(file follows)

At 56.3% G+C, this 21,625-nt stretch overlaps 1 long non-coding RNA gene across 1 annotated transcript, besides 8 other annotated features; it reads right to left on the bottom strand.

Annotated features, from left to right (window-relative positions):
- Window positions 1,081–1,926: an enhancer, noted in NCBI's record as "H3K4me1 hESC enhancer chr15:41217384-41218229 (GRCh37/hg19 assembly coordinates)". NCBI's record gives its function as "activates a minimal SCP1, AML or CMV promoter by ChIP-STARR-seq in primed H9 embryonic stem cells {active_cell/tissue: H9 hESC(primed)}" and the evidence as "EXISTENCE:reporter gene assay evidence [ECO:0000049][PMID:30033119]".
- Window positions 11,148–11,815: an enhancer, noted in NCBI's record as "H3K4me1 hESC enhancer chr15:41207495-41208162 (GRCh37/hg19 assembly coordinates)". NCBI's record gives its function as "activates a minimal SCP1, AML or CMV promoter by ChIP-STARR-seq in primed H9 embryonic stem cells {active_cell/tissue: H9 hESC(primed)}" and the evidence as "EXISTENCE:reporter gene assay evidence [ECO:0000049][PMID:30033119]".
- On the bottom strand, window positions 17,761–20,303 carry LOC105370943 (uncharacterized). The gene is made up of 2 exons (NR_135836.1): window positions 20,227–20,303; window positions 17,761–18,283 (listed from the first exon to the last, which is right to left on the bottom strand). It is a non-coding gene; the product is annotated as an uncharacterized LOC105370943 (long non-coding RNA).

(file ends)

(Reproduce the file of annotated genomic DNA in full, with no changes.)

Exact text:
At 56.3% G+C, this 21,625-nt stretch overlaps 1 long non-coding RNA gene across 1 annotated transcript, besides 8 other annotated features; it reads right to left on the bottom strand.

Annotated features, from left to right (window-relative positions):
- Window positions 1,081–1,926: an enhancer, noted in NCBI's record as "H3K4me1 hESC enhancer chr15:41217384-41218229 (GRCh37/hg19 assembly coordinates)". NCBI's record gives its function as "activates a minimal SCP1, AML or CMV promoter by ChIP-STARR-seq in primed H9 embryonic stem cells {active_cell/tissue: H9 hESC(primed)}" and the evidence as "EXISTENCE:reporter gene assay evidence [ECO:0000049][PMID:30033119]".
- Window positions 11,148–11,815: an enhancer, noted in NCBI's record as "H3K4me1 hESC enhancer chr15:41207495-41208162 (GRCh37/hg19 assembly coordinates)". NCBI's record gives its function as "activates a minimal SCP1, AML or CMV promoter by ChIP-STARR-seq in primed H9 embryonic stem cells {active_cell/tissue: H9 hESC(primed)}" and the evidence as "EXISTENCE:reporter gene assay evidence [ECO:0000049][PMID:30033119]".
- On the bottom strand, window positions 17,761–20,303 carry LOC105370943 (uncharacterized). The gene is made up of 2 exons (NR_135836.1): window positions 20,227–20,303; window positions 17,761–18,283 (listed from the first exon to the last, which is right to left on the bottom strand). It is a non-coding gene; the product is annotated as an uncharacterized LOC105370943 (long non-coding RNA).